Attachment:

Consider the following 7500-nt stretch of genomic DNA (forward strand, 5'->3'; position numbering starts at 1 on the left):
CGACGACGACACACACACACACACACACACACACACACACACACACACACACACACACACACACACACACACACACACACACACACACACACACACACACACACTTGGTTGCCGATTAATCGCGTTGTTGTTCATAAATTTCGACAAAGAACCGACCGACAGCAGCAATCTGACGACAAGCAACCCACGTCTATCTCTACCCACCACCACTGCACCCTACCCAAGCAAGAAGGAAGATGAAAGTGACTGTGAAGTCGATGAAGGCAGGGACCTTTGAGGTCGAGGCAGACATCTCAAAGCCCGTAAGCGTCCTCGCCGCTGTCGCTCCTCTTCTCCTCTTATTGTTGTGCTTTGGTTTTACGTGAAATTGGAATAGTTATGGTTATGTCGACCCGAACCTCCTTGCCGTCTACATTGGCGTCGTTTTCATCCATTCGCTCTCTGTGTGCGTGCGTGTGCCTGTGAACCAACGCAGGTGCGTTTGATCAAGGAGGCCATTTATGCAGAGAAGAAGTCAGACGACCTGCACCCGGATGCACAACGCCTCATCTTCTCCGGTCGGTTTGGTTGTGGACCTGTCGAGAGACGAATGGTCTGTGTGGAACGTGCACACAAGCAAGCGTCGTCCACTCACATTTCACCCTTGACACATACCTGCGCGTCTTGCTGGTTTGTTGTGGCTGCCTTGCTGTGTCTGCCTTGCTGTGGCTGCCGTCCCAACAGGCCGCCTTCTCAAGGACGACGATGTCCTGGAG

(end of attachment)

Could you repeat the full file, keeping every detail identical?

Consider the following 7500-nt stretch of genomic DNA (forward strand, 5'->3'; position numbering starts at 1 on the left):
CGACGACGACACACACACACACACACACACACACACACACACACACACACACACACACACACACACACACACACACACACACACACACACACACACACACACACTTGGTTGCCGATTAATCGCGTTGTTGTTCATAAATTTCGACAAAGAACCGACCGACAGCAGCAATCTGACGACAAGCAACCCACGTCTATCTCTACCCACCACCACTGCACCCTACCCAAGCAAGAAGGAAGATGAAAGTGACTGTGAAGTCGATGAAGGCAGGGACCTTTGAGGTCGAGGCAGACATCTCAAAGCCCGTAAGCGTCCTCGCCGCTGTCGCTCCTCTTCTCCTCTTATTGTTGTGCTTTGGTTTTACGTGAAATTGGAATAGTTATGGTTATGTCGACCCGAACCTCCTTGCCGTCTACATTGGCGTCGTTTTCATCCATTCGCTCTCTGTGTGCGTGCGTGTGCCTGTGAACCAACGCAGGTGCGTTTGATCAAGGAGGCCATTTATGCAGAGAAGAAGTCAGACGACCTGCACCCGGATGCACAACGCCTCATCTTCTCCGGTCGGTTTGGTTGTGGACCTGTCGAGAGACGAATGGTCTGTGTGGAACGTGCACACAAGCAAGCGTCGTCCACTCACATTTCACCCTTGACACATACCTGCGCGTCTTGCTGGTTTGTTGTGGCTGCCTTGCTGTGTCTGCCTTGCTGTGGCTGCCGTCCCAACAGGCCGCCTTCTCAAGGACGACGATGTCCTGGAG